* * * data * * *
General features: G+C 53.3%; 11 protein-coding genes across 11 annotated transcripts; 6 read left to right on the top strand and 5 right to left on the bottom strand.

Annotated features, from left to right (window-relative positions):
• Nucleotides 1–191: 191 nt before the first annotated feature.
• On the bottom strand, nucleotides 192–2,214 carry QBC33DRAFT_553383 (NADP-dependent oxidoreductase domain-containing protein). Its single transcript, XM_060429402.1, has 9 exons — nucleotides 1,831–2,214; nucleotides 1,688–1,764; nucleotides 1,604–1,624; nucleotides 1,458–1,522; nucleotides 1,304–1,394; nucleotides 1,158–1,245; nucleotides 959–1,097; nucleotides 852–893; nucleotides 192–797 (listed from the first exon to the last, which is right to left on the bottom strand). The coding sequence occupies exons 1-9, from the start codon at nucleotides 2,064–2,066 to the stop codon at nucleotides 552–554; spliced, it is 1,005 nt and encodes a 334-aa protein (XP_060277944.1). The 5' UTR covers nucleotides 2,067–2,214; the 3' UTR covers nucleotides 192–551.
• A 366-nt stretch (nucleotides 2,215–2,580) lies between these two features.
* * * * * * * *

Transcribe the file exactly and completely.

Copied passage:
General features: G+C 53.3%; 11 protein-coding genes across 11 annotated transcripts; 6 read left to right on the top strand and 5 right to left on the bottom strand.

Annotated features, from left to right (window-relative positions):
• Nucleotides 1–191: 191 nt before the first annotated feature.
• On the bottom strand, nucleotides 192–2,214 carry QBC33DRAFT_553383 (NADP-dependent oxidoreductase domain-containing protein). Its single transcript, XM_060429402.1, has 9 exons — nucleotides 1,831–2,214; nucleotides 1,688–1,764; nucleotides 1,604–1,624; nucleotides 1,458–1,522; nucleotides 1,304–1,394; nucleotides 1,158–1,245; nucleotides 959–1,097; nucleotides 852–893; nucleotides 192–797 (listed from the first exon to the last, which is right to left on the bottom strand). The coding sequence occupies exons 1-9, from the start codon at nucleotides 2,064–2,066 to the stop codon at nucleotides 552–554; spliced, it is 1,005 nt and encodes a 334-aa protein (XP_060277944.1). The 5' UTR covers nucleotides 2,067–2,214; the 3' UTR covers nucleotides 192–551.
• A 366-nt stretch (nucleotides 2,215–2,580) lies between these two features.